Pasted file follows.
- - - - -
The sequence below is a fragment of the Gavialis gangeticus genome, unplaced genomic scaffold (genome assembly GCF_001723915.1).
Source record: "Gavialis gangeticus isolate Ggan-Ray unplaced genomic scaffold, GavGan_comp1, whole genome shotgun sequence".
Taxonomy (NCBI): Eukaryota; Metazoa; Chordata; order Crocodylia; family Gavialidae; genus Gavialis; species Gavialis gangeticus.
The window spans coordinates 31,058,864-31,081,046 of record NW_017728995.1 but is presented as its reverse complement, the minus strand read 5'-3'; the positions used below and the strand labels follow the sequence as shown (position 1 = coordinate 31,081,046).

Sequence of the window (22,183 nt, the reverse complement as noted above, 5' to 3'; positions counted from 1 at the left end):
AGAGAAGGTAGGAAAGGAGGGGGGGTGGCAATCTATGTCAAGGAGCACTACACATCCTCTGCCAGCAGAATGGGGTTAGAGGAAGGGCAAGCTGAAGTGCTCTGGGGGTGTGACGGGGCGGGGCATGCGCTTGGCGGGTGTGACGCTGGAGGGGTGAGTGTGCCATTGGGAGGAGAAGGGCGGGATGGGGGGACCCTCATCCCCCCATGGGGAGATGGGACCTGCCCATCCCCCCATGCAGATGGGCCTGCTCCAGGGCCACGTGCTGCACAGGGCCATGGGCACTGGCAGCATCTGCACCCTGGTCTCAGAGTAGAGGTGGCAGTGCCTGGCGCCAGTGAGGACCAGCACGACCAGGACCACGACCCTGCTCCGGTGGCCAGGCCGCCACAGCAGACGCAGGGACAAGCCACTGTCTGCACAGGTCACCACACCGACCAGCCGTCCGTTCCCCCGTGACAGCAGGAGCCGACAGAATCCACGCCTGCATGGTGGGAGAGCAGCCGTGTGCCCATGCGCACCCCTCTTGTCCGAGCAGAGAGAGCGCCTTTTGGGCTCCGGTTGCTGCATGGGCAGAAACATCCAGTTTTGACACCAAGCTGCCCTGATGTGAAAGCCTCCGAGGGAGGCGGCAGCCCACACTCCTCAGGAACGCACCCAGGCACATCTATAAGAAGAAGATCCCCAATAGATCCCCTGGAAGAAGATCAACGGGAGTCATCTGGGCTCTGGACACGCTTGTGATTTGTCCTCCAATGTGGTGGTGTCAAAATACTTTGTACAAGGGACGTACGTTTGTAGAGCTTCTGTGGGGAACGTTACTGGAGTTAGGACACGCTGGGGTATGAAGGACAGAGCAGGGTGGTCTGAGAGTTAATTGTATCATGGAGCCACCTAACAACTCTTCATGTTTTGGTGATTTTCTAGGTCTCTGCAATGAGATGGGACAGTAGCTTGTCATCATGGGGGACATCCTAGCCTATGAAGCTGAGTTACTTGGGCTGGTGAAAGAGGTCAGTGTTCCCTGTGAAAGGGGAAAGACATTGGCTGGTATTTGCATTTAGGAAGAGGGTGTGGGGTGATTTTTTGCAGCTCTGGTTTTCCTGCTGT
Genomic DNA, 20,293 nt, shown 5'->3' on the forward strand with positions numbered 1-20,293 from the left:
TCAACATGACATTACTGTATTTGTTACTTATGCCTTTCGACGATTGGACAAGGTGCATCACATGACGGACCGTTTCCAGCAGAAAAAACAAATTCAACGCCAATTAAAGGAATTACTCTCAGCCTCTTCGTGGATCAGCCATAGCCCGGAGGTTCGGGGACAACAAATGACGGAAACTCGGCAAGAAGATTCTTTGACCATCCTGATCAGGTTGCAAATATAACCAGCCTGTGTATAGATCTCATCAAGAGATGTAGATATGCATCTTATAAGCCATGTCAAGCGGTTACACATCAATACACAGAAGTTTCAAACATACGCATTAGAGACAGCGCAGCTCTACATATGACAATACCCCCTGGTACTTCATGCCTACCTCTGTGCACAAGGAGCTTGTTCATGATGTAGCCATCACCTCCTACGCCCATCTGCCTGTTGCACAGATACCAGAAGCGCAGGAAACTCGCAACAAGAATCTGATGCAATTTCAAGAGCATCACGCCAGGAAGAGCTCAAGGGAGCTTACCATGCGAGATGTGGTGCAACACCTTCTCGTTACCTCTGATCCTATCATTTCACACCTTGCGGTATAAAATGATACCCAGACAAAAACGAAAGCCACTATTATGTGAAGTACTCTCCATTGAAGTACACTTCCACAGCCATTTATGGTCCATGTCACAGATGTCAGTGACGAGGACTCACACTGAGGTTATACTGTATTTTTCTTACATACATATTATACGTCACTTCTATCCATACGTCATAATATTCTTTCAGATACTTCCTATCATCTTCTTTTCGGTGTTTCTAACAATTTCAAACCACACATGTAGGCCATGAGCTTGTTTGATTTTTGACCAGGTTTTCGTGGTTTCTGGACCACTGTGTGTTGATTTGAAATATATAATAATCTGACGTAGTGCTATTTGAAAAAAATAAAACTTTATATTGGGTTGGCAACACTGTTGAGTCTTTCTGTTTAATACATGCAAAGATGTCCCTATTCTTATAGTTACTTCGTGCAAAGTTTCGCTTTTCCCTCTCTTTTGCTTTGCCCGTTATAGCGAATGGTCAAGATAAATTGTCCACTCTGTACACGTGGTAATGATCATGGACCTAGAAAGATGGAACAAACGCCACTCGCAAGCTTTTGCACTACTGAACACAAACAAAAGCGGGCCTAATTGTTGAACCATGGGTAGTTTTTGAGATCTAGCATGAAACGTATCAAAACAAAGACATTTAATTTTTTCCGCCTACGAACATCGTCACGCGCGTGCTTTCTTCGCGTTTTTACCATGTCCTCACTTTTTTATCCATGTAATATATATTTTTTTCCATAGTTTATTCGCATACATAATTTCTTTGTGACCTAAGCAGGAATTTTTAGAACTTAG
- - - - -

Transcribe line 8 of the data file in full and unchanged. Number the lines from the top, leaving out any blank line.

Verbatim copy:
TCAACATGACATTACTGTATTTGTTACTTATGCCTTTCGACGATTGGACAAGGTGCATCACATGACGGACCGTTTCCAGCAGAAAAAACAAATTCAACGCCAATTAAAGGAATTACTCTCAGCCTCTTCGTGGATCAGCCATAGCCCGGAGGTTCGGGGACAACAAATGACGGAAACTCGGCAAGAAGATTCTTTGACCATCCTGATCAGGTTGCAAATATAACCAGCCTGTGTATAGATCTCATCAAGAGATGTAGATATGCATCTTATAAGCCATGTCAAGCGGTTACACATCAATACACAGAAGTTTCAAACATACGCATTAGAGACAGCGCAGCTCTACATATGACAATACCCCCTGGTACTTCATGCCTACCTCTGTGCACAAGGAGCTTGTTCATGATGTAGCCATCACCTCCTACGCCCATCTGCCTGTTGCACAGATACCAGAAGCGCAGGAAACTCGCAACAAGAATCTGATGCAATTTCAAGAGCATCACGCCAGGAAGAGCTCAAGGGAGCTTACCATGCGAGATGTGGTGCAACACCTTCTCGTTACCTCTGATCCTATCATTTCACACCTTGCGGTATAAAATGATACCCAGACAAAAACGAAAGCCACTATTATGTGAAGTACTCTCCATTGAAGTACACTTCCACAGCCATTTATGGTCCATGTCACAGATGTCAGTGACGAGGACTCACACTGAGGTTATACTGTATTTTTCTTACATACATATTATACGTCACTTCTATCCATACGTCATAATATTCTTTCAGATACTTCCTATCATCTTCTTTTCGGTGTTTCTAACAATTTCAAACCACACATGTAGGCCATGAGCTTGTTTGATTTTTGACCAGGTTTTCGTGGTTTCTGGACCACTGTGTGTTGATTTGAAATATATAATAATCTGACGTAGTGCTATTTGAAAAAAATAAAACTTTATATTGGGTTGGCAACACTGTTGAGTCTTTCTGTTTAATACATGCAAAGATGTCCCTATTCTTATAGTTACTTCGTGCAAAGTTTCGCTTTTCCCTCTCTTTTGCTTTGCCCGTTATAGCGAATGGTCAAGATAAATTGTCCACTCTGTACACGTGGTAATGATCATGGACCTAGAAAGATGGAACAAACGCCACTCGCAAGCTTTTGCACTACTGAACACAAACAAAAGCGGGCCTAATTGTTGAACCATGGGTAGTTTTTGAGATCTAGCATGAAACGTATCAAAACAAAGACATTTAATTTTTTCCGCCTACGAACATCGTCACGCGCGTGCTTTCTTCGCGTTTTTACCATGTCCTCACTTTTTTATCCATGTAATATATATTTTTTTCCATAGTTTATTCGCATACATAATTTCTTTGTGACCTAAGCAGGAATTTTTAGAACTTAG